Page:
Natural Miracles
by Eric Alan
December 12, 2020 - 8:21am

I’m fascinated by snippets of strangers’ conversations. On sidewalks and in stores, I listen by chance to the sounds of people’s lives. Since I lack context, most meaning I draw from their words is only imagined. Listening brings me more amusement than understanding.


Today I’m standing in a grocery store line, noticing how the social-distancing markers on the floor resemble actors’ stage marks. I think to myself: This is a very strange play we’re in, but at least the theater sells cheese. I let my mind wander until a voice behind me cuts in.


“Gonna take somebody who can walk on water to get us out of this mess,” a man says to someone I can’t see. I have no idea which mess he’s referring to, but there are plenty. I could guess which water walker he means, but I might be wrong about that too. I simply step forward onto the next grocery actor’s marker, speak my lines, and go.


I decide the man’s voice was a cue to visit ones I know who can walk on water. Perhaps they can lead us out of one mess or another.


The water striders await me on the creek, right where I knew they’d be. Their lives are simple and consistent. They aren’t deterred from their purpose by our messes. That reminds me of a recent conversation I had with a friend, in which we agreed that our purpose hasn’t been changed by the world’s new disruptions. If anything, our purpose has only been strengthened by the new urgency of crisis. We’re still here to contribute what we came to create, give, love. The water striders are right: simplicity and consistency will lead us forward. We don’t have to design or solve the world, just live gracefully within it.


It’s a miracle to me that insects with little to no mind can accomplish what we can’t, in walking on water. I watch as other natural miracles are performed by different small creatures nearby. Birds soar above gravity. Frogs walk easily up vertical stone. Squirrels high in trees fearlessly leap from branch to tiny branch. There is a miracle within every life.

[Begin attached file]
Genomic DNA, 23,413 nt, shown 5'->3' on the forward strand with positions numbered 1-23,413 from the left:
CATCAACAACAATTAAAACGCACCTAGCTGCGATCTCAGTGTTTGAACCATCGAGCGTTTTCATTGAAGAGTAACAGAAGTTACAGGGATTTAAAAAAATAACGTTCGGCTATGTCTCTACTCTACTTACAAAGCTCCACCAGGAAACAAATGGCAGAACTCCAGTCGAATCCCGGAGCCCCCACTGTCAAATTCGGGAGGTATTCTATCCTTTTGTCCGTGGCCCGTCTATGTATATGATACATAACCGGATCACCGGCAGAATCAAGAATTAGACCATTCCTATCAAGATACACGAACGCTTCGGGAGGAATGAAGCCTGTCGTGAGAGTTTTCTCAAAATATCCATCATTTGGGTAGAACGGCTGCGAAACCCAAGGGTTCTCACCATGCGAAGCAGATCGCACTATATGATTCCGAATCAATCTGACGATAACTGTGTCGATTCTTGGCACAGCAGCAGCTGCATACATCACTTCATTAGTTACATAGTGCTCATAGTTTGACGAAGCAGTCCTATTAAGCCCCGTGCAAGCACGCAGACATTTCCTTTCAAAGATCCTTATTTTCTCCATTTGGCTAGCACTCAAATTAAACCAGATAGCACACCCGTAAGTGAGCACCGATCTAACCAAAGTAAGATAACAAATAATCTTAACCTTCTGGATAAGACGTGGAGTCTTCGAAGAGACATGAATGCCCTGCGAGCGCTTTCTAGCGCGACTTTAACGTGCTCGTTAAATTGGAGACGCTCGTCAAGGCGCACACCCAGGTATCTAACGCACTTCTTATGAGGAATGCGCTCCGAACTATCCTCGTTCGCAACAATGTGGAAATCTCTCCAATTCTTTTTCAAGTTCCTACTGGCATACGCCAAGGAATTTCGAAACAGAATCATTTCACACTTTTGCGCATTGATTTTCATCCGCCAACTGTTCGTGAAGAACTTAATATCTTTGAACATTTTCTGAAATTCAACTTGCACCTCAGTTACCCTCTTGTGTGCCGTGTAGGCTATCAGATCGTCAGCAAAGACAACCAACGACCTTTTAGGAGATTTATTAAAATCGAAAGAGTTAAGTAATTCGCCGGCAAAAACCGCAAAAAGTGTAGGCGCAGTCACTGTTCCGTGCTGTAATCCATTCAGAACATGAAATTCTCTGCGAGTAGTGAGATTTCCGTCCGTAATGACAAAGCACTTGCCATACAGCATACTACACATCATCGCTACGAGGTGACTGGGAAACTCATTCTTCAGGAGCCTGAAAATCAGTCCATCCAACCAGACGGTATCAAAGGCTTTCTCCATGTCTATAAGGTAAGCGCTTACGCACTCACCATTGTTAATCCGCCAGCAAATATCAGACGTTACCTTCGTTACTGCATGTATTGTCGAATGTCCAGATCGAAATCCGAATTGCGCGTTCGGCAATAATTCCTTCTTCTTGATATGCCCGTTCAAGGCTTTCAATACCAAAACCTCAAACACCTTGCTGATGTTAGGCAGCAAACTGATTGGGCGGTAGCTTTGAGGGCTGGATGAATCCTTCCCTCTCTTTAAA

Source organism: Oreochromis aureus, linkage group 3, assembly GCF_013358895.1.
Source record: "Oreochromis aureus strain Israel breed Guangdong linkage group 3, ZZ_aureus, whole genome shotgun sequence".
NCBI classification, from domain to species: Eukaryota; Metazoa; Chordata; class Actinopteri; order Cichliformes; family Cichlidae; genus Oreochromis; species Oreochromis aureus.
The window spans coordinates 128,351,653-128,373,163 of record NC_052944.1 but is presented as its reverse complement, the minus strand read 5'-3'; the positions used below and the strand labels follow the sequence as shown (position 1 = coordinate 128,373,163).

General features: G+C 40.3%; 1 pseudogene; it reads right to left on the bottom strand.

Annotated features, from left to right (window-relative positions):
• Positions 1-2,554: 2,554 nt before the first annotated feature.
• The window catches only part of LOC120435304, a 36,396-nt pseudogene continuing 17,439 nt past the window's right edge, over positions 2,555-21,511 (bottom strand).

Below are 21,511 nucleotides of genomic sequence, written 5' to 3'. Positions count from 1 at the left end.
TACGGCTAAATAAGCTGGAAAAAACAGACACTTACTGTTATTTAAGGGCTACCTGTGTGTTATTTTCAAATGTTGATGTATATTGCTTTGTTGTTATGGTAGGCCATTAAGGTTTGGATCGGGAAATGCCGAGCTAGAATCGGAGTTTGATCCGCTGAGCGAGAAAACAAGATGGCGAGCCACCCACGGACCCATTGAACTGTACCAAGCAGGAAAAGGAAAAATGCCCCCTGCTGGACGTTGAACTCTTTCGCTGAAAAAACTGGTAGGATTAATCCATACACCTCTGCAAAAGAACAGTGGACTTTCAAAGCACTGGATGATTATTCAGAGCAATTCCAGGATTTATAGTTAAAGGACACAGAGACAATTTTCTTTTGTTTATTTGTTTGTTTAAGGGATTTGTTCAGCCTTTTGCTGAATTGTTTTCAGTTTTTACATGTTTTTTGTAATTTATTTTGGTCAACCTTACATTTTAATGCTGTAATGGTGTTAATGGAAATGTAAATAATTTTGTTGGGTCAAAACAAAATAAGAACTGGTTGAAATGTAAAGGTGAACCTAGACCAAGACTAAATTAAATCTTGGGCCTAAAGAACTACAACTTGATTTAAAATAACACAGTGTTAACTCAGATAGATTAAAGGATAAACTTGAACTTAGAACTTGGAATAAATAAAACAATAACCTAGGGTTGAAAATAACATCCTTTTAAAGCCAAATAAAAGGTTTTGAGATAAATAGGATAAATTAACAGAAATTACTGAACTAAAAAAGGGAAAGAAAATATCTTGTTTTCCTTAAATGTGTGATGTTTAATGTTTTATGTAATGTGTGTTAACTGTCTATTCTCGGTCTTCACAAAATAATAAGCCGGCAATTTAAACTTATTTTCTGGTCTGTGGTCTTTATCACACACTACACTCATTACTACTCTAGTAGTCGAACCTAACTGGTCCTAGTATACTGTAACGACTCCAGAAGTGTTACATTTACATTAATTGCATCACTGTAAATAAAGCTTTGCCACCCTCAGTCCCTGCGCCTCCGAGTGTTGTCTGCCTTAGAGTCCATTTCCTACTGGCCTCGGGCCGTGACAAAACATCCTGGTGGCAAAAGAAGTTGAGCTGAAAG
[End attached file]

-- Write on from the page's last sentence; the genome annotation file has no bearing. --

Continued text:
The creekside air is pure, and I breathe into how the pandemic shutdown has created a steep drop in air pollution and traffic snarls. It clarifies how many problems we can solve by doing less rather than more. By needing less and having less, our purpose is often fulfilled with more ease. The water striders would only sink if they carried money.


Yet there are limits to this. I think of friends who lost all they owned in this summer’s fires, and the deep damage to their lives. I doubt it’s what John Lennon imagined when singing, “Imagine no possessions…” It’s hard to sweep away the ashes when even your broom has burned.


The creek sings to me softly. Listening to it brings more insight than conversational snippets. Nature is a sacred context, offering pure wordless wisdom. To celebrate nature is to celebrate wisdom itself. Celebration becomes a meditation that reveals the depth of all spirit and soul.


The more closely I look into the creekside world, the more guidance I find for moving through messy days. The grocery store voice was right. I return to knowing what my next steps are, in fulfilling my own simple purpose. Sitting still is the most productive thing I’ve done all day. Silence will always be the wisest thing I’ve ever said.

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